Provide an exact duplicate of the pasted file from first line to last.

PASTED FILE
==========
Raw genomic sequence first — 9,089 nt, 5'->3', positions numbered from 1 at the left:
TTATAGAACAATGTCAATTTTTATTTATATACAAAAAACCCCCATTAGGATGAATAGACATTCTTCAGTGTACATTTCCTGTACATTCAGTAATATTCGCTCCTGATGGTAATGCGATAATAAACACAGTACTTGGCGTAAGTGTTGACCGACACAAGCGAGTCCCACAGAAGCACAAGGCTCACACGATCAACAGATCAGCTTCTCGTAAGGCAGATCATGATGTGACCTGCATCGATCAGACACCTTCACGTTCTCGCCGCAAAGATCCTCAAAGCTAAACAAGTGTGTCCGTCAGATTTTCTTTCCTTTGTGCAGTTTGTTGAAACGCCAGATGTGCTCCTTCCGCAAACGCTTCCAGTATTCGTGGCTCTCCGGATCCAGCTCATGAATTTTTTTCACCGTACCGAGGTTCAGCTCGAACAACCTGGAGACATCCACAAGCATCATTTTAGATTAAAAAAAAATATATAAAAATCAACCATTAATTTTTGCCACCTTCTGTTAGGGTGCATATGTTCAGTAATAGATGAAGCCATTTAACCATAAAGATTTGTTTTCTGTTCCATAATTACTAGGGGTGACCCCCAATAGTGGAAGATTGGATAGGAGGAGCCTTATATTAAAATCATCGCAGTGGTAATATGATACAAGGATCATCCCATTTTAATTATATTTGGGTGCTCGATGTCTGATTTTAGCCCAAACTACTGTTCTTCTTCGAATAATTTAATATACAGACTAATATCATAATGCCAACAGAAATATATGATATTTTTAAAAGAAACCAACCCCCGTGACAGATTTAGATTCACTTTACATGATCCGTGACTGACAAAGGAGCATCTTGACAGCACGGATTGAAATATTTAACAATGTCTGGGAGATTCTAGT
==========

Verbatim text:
Raw genomic sequence first — 9,089 nt, 5'->3', positions numbered from 1 at the left:
TTATAGAACAATGTCAATTTTTATTTATATACAAAAAACCCCCATTAGGATGAATAGACATTCTTCAGTGTACATTTCCTGTACATTCAGTAATATTCGCTCCTGATGGTAATGCGATAATAAACACAGTACTTGGCGTAAGTGTTGACCGACACAAGCGAGTCCCACAGAAGCACAAGGCTCACACGATCAACAGATCAGCTTCTCGTAAGGCAGATCATGATGTGACCTGCATCGATCAGACACCTTCACGTTCTCGCCGCAAAGATCCTCAAAGCTAAACAAGTGTGTCCGTCAGATTTTCTTTCCTTTGTGCAGTTTGTTGAAACGCCAGATGTGCTCCTTCCGCAAACGCTTCCAGTATTCGTGGCTCTCCGGATCCAGCTCATGAATTTTTTTCACCGTACCGAGGTTCAGCTCGAACAACCTGGAGACATCCACAAGCATCATTTTAGATTAAAAAAAAATATATAAAAATCAACCATTAATTTTTGCCACCTTCTGTTAGGGTGCATATGTTCAGTAATAGATGAAGCCATTTAACCATAAAGATTTGTTTTCTGTTCCATAATTACTAGGGGTGACCCCCAATAGTGGAAGATTGGATAGGAGGAGCCTTATATTAAAATCATCGCAGTGGTAATATGATACAAGGATCATCCCATTTTAATTATATTTGGGTGCTCGATGTCTGATTTTAGCCCAAACTACTGTTCTTCTTCGAATAATTTAATATACAGACTAATATCATAATGCCAACAGAAATATATGATATTTTTAAAAGAAACCAACCCCCGTGACAGATTTAGATTCACTTTACATGATCCGTGACTGACAAAGGAGCATCTTGACAGCACGGATTGAAATATTTAACAATGTCTGGGAGATTCTAGT